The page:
NASCAR and the Two B's: Bump Drafting and Blocking

Kelly CrandallSenior Writer IFebruary 20, 2009

Long before the Dale Earnhardt Jr. and Brian Vickers incident on lap 124 of the Daytona 500, NASCAR had a problem on their hands. Or at least they should have.

Instead, it's either gone unnoticed or uncared for.

They are the ever so lovely topics of bump drafting and blocking.

To my understanding in 2006 before the Daytona 500, NASCAR officials implemented the "No Bump Zones" around the race tracks of Daytona and Talladega. The rule states that no driver is allowed to bump the car or truck in front of them unless they are on the straightaways.

However, on Friday during the Camping World Truck Series and Saturday during the Nationwide Series race, Kyle Busch broke that rule while attempting to "move" leaders Todd Bodine on Friday and Tony Stewart on Saturday.

He blantly and clear as day was pushing Todd Bodine into turn three in an attempt to get him loose so Busch could go on by. At any other track that would have been no harm no foul.

But this is Daytona. Bump drafting is a no-no going into the corners.

Just ask Carl Edwards who was penalized in 2006 during the Nationwide race when he ran into the back of Michael Waltrip going into turn three. 

After Busch's move didn't work on Bodine, Busch tried again one day later during the last lap of the Nationwide Series race. And this time, the bump or push lasted all the way through turn three and into turn four.

Once again, it didn't work and he was left frustrated.

Not surprisingly, just like on Friday, NASCAR officials looked the other way.


If they try to say that because it was the last lap that it was fine, then a trophy needs to be given to Regan Smith, along with an apology. As Andy Petree says, if it's not legal the whole race, why would it be on the last lap?

Or was it because Busch didn't wreck anyone?

"It got really, really loose," Stewart said. "Kyle pushed me all the way through the corner. If I'd have spun or crashed, I was going to have it out with him on that one."

During another episode of bump drafting gone bad, two drivers did have it out. Sort of. At Daytona in 2005 during the Thursday Gatorade Duel race, Kevin Harvick got a run on leader Jimmie Johnson in turn two. He didn't wait until the backstretch or lift off the throttle enough and sent Johnson spinning off the corner.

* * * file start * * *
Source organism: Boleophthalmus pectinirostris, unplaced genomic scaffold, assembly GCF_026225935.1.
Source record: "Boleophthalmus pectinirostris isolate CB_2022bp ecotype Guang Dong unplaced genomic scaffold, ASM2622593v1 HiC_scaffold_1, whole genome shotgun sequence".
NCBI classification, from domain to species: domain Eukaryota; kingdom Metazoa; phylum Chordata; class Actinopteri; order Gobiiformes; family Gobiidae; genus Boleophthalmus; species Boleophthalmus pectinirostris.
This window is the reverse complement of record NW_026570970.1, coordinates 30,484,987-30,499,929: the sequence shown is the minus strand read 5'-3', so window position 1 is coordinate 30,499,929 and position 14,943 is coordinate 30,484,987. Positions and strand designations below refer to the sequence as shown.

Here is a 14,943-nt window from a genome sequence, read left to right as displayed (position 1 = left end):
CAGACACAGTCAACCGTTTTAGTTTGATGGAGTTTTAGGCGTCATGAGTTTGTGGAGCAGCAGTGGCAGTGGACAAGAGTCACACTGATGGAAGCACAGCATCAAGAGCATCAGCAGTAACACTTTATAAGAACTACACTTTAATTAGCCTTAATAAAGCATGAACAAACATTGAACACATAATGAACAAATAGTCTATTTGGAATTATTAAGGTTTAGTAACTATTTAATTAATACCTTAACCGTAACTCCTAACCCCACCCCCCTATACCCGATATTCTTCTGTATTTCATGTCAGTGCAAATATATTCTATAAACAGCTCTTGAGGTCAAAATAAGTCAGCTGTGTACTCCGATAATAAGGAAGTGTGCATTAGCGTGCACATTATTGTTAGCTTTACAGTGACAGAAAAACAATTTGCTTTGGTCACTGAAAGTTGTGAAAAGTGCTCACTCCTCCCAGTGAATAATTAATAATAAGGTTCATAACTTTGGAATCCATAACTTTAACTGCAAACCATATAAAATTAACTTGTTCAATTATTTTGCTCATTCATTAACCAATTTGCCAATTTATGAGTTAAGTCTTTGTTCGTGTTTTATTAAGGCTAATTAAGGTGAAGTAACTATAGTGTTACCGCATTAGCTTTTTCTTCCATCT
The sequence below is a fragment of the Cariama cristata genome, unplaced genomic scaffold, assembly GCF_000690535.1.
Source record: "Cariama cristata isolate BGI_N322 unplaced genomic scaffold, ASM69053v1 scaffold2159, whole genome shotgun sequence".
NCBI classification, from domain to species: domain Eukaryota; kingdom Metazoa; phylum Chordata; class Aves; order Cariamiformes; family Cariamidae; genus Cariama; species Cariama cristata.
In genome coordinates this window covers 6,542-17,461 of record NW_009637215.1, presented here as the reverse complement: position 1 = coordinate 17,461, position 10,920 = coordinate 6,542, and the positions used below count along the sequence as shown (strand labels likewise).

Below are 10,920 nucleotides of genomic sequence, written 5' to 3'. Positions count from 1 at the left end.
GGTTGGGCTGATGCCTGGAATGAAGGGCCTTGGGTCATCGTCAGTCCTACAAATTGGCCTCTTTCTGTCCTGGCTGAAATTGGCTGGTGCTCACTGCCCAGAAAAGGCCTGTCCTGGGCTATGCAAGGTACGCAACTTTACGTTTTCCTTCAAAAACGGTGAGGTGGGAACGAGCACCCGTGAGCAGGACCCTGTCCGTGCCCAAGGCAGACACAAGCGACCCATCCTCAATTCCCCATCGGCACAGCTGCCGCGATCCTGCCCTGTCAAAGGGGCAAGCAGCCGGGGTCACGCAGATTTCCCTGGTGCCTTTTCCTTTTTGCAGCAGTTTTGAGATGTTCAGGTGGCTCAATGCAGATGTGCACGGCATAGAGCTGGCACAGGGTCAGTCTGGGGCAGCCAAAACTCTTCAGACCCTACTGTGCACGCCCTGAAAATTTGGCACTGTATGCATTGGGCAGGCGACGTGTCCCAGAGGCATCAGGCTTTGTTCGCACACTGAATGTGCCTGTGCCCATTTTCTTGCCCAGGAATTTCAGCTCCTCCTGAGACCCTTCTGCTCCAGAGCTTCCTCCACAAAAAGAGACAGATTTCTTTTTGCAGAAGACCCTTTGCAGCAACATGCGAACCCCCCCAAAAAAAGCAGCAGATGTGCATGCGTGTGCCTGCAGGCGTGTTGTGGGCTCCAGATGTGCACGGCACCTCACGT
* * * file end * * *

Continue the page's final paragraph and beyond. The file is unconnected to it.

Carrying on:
It collected seven other cars.

Move forward a bit in 2005 to the April Talladega race. Ryan Newman hit Scott Riggs in the tri-oval and Riggs not only collect half the field, but when flipping past the start finish line.

Also in the same race, Jimmie Johnson hit Elliott Sadler in turn one and collected half the field. Including Michael Waltrip who also went flipping down the track.

The list goes on and on and every driver is guilty of it. But when it's as obvious as Kyle Busch was on Friday and Saturday, shouldn't NASCAR stick to their rules?

Wait, that's a tough thing to ask them!

Let's move on to blocking.

We all know that Brian Vickers was blocking Dale Earnhardt Jr. as he should have and we all know what happened after that.

But once again, it was Kyle Busch that brought something to my attention. Sorry Kyle, you're not the only one, just the obvious one.

While leading the Daytona 500 Busch was jumping from lane to lane to ensure that no one passed him. Which would have been fine if it had been the final 50 laps and not the first.

Busch luckily didn't cause a wreck as he jumped up and down cutting people off, which must have been why NASCAR again turned their heads. In the past they have told the leaders and others, to pick a lane and stick with it.

Even the Fox broadcasters mentioned Busch's actions.

Actions, that are not uncommon in restrictor plate racing, you defend your territory. But bouncing from lane to lane on lap six just doesn't make sense and trying to say that when you're there you don't want to get shuffled back is understandable, but these cars have gotten much better in terms of being able to pass.

If Busch had such a strong car, he wouldn't have had a problem.

In the 2002 Daytona 500, Kevin Harvick, who was not leading, said he tried to block Jeff Gordon who was getting a run on the inside when Gordon turned him in turn one. When the smoke cleared there were 15 cars that were destroyed.

During the 2002 Pepsi (now Coke Zero) 400 at Daytona, Dale Jarrett moved low to block Jeff Burton. The two ended up below the yellow line heading into turn one, much the same way that Dale Earnhardt Jr. and Brian Vickers did.

Burton never stopped bumping Jarrett and turned him into the rest of the field-the same way that Vickers ended up.

Watching the video on YouTube, you may think it's the exact same race.

This is another good example of bump drafting and subsequent blocking gone horribly wrong.

John Darby, Sprint Cup Series Director, had this to say: "The hits get harder and harder, and, as the bold get bolder, it transfers from not only the back straightaways and the short chutes on the front to where we have actually witnessed cars trying to bump draft in the center of the corners."

Oh, ok, so you do see it, but choose to do nothing. I get it now.

The two B's will never disappear from NASCAR racing and the drivers who know how how to use them to their advantage always do well on the restrictor plate tracks.

But more and more drivers and fans grumble about the big wrecks and crazy driving by certain drivers when it's really not their fault. After all, NASCAR isn't penalizing them or even warning them anymore. And if they are during the drivers meeting, them some must have dozed off during that spiel.

The moral of the story? Unless NASCAR gets the message, we fans and drivers need to suck it up and get used to it because there are still plenty of cars that are going to get torn up in the three remaining plate races this season.

It's gonna be a long year....